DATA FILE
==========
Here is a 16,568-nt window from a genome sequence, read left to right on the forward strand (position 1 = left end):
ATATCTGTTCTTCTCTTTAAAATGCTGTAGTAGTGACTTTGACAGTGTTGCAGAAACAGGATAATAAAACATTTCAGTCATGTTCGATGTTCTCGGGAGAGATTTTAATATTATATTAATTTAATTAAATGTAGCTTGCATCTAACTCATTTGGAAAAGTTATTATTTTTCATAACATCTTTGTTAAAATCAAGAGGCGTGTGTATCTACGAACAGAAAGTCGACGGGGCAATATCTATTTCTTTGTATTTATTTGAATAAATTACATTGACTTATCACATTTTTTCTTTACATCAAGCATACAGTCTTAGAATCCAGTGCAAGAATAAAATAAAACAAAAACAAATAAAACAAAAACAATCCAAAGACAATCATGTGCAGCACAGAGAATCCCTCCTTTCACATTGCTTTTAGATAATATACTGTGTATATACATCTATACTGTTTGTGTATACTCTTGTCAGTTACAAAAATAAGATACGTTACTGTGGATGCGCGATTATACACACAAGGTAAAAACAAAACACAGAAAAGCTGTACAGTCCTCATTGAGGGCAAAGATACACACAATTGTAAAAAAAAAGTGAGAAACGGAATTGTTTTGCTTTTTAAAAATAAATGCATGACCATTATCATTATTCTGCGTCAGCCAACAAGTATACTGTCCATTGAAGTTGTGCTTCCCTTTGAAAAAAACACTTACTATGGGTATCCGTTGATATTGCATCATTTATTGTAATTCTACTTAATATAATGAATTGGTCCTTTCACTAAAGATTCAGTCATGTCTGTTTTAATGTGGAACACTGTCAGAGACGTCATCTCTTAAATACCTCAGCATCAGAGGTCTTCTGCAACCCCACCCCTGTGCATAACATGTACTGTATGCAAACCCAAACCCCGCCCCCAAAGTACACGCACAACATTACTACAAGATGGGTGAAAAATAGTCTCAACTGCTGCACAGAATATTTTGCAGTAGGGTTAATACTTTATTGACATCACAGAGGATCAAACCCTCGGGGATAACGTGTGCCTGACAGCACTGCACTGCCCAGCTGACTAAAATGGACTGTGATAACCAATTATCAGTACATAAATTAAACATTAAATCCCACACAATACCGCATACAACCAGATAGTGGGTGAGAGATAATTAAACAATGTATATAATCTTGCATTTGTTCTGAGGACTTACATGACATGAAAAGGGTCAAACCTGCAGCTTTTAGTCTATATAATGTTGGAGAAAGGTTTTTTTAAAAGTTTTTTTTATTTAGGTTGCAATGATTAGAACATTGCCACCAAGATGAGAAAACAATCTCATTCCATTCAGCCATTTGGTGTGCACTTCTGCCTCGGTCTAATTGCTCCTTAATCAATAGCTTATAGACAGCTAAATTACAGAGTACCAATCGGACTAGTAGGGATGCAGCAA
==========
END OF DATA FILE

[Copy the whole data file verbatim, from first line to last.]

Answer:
Here is a 16,568-nt window from a genome sequence, read left to right on the forward strand (position 1 = left end):
ATATCTGTTCTTCTCTTTAAAATGCTGTAGTAGTGACTTTGACAGTGTTGCAGAAACAGGATAATAAAACATTTCAGTCATGTTCGATGTTCTCGGGAGAGATTTTAATATTATATTAATTTAATTAAATGTAGCTTGCATCTAACTCATTTGGAAAAGTTATTATTTTTCATAACATCTTTGTTAAAATCAAGAGGCGTGTGTATCTACGAACAGAAAGTCGACGGGGCAATATCTATTTCTTTGTATTTATTTGAATAAATTACATTGACTTATCACATTTTTTCTTTACATCAAGCATACAGTCTTAGAATCCAGTGCAAGAATAAAATAAAACAAAAACAAATAAAACAAAAACAATCCAAAGACAATCATGTGCAGCACAGAGAATCCCTCCTTTCACATTGCTTTTAGATAATATACTGTGTATATACATCTATACTGTTTGTGTATACTCTTGTCAGTTACAAAAATAAGATACGTTACTGTGGATGCGCGATTATACACACAAGGTAAAAACAAAACACAGAAAAGCTGTACAGTCCTCATTGAGGGCAAAGATACACACAATTGTAAAAAAAAAGTGAGAAACGGAATTGTTTTGCTTTTTAAAAATAAATGCATGACCATTATCATTATTCTGCGTCAGCCAACAAGTATACTGTCCATTGAAGTTGTGCTTCCCTTTGAAAAAAACACTTACTATGGGTATCCGTTGATATTGCATCATTTATTGTAATTCTACTTAATATAATGAATTGGTCCTTTCACTAAAGATTCAGTCATGTCTGTTTTAATGTGGAACACTGTCAGAGACGTCATCTCTTAAATACCTCAGCATCAGAGGTCTTCTGCAACCCCACCCCTGTGCATAACATGTACTGTATGCAAACCCAAACCCCGCCCCCAAAGTACACGCACAACATTACTACAAGATGGGTGAAAAATAGTCTCAACTGCTGCACAGAATATTTTGCAGTAGGGTTAATACTTTATTGACATCACAGAGGATCAAACCCTCGGGGATAACGTGTGCCTGACAGCACTGCACTGCCCAGCTGACTAAAATGGACTGTGATAACCAATTATCAGTACATAAATTAAACATTAAATCCCACACAATACCGCATACAACCAGATAGTGGGTGAGAGATAATTAAACAATGTATATAATCTTGCATTTGTTCTGAGGACTTACATGACATGAAAAGGGTCAAACCTGCAGCTTTTAGTCTATATAATGTTGGAGAAAGGTTTTTTTAAAAGTTTTTTTTATTTAGGTTGCAATGATTAGAACATTGCCACCAAGATGAGAAAACAATCTCATTCCATTCAGCCATTTGGTGTGCACTTCTGCCTCGGTCTAATTGCTCCTTAATCAATAGCTTATAGACAGCTAAATTACAGAGTACCAATCGGACTAGTAGGGATGCAGCAA